Artikel-artikel mengenai Arctic

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A pod of narwhals (Monodon monoceros) in central Baffin Bay. Narwhals are the most vulnerable animals to increased ship traffic in the Arctic Ocean. Kristin Laidre/University of Washington

As Arctic ship traffic increases, narwhals and other unique animals are at risk

Climate change is shrinking Arctic sea ice and opening the region to ship traffic. Whales, seals and other marine mammals could be at risk unless nations adopt rules to protect them.
2016’s warm winter meant not enough snow for the start of the Iditarod sled dog race in Anchorage, so it was brought by train from 360 miles north. AP/Rachel D'Oro

In Alaska, everyone’s grappling with climate change

For everyone from traditional hunters to the military, the National Park Service to the oil industry, climate change is the new reality in Alaska. Government, residents and businesses are all trying to adapt.
Animals in the western Arctic have higher levels of mercury in their bodies than those in the eastern Arctic. (Shutterstock)

How we solved an Arctic mercury mystery

A new study demystifies regional differences in mercury levels in marine animals in the Canadian Arctic.
The Canadian Coast Guard icebreaker Louis S. St-Laurent sails past a iceberg in Lancaster Sound in 2008. THE CANADIAN PRESS/Jonathan Hayward

As ice recedes, the Arctic isn’t prepared for more shipping traffic

New shipping opportunities are opening up in the Arctic as sea ice continues to recede. But travel is still dangerous and the region isn't equipped to deal with more vessel traffic.
Canadian Lt. Gen. Pierre St-Amand is seen on Parliament Hill in September 2017 where he appeared as a witness at a House of Commons national defence committee. The deputy commander of NORAD said North American defence needs to evolve to meet modern threats. THE CANADIAN PRESS/Sean Kilpatrick

NORAD’s struggle for relevance on its 60th birthday

NORAD is celebrating its 60th anniversary this May. New challenges face Canada and the U.S. now and in the coming years. How will NORAD evolve?
Scientists on Arctic sea ice in the Chukchi Sea, surrounded by melt ponds, July 4, 2010. NASA/Kathryn Hansen

Melting Arctic sends a message: Climate change is here in a big way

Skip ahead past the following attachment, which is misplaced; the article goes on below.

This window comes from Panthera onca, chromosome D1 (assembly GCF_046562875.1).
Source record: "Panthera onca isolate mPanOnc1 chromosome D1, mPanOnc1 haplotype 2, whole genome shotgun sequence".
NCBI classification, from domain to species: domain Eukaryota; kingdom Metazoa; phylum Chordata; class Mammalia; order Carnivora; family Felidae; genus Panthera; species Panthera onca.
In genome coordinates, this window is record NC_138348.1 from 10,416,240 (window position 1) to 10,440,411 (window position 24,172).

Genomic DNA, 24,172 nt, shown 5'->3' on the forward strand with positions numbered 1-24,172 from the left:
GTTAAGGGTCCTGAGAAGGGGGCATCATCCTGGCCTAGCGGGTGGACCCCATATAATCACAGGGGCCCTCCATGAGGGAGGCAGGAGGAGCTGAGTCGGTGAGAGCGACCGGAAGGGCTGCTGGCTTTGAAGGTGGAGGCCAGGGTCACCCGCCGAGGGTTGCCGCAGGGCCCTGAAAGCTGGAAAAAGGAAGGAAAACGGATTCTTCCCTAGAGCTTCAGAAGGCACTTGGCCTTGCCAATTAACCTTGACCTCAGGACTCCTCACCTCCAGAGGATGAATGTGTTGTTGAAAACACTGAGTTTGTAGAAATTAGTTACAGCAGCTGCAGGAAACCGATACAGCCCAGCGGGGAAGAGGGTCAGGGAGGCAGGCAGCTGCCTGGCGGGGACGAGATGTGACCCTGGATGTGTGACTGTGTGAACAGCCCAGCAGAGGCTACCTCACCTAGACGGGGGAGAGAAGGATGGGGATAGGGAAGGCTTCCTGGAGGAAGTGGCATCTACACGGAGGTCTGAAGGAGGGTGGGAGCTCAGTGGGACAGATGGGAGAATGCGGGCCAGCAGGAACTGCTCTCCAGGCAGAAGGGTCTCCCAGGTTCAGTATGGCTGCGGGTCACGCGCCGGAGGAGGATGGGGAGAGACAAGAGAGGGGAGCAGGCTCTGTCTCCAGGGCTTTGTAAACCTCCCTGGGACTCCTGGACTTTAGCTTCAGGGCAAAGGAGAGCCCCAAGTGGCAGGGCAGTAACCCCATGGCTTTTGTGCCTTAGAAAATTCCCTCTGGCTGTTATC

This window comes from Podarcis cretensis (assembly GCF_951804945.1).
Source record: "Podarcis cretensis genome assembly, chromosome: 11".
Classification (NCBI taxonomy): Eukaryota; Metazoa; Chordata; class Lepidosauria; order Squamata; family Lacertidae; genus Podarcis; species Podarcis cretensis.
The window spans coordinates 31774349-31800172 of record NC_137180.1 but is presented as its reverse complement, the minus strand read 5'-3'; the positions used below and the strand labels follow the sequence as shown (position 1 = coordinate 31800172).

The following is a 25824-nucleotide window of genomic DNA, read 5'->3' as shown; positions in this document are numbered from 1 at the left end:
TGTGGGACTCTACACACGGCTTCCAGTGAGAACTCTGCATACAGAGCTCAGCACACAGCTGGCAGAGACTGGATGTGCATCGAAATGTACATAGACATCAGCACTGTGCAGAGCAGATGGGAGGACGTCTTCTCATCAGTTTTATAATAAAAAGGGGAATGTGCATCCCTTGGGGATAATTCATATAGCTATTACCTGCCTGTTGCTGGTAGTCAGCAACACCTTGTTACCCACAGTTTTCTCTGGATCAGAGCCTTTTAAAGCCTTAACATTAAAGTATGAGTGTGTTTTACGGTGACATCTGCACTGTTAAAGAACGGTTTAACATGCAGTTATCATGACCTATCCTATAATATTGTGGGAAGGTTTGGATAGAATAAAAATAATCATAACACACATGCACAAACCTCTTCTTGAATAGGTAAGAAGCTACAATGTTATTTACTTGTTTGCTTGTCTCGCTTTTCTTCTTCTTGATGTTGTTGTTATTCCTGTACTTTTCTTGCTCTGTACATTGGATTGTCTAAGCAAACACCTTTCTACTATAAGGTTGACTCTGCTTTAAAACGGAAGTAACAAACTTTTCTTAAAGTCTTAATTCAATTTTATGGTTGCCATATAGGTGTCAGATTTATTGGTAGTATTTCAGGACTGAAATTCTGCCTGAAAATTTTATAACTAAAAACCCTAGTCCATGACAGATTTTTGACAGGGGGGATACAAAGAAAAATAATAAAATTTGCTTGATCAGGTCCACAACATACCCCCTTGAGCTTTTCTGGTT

Climate change is transforming the Arctic, with impacts on the rest of the planet. A geographer explains why he once doubted that human actions were causing such shifts, and what changed his mind.
The captain of a Finnish icebreaker looks out from the bridge as it sails into floating sea ice on the Victoria Strait while traversing the Northwest Passage in the Canadian Arctic Archipelago in July 2017. The waterways of the Arctic are of particular interest to non-Arctic jurisdictions like China and the European Union. (AP Photo/David Goldman)

Why the Arctic isn’t a ‘global commons’

The recent Arctic Council meeting in Finland shows there's still avid interest in developing the Arctic. Some are arguing the entire region should be considered a 'global commons.'
Chinese President Xi Jinping waves as he leaves a welcome ceremony at the Great Hall of the People in Beijing recently. (AP Photo/Mark Schiefelbein)

What Xi Jinping’s power grab means for Canada

Canada has reportedly committed more than $1 billion to a Chinese investment bank. Is Canada unwittingly serving as a 'useful idiot' in Xi Jinping's grand plans to restore China's lost greatness?
A large female Greenland shark observed near the community of Arctic Bay, Nunavut. (Brynn Devine)

Caught on camera: Ancient Greenland sharks

Using baited cameras scientists have captured some of the first underwater video footage of the elusive Greenland shark.

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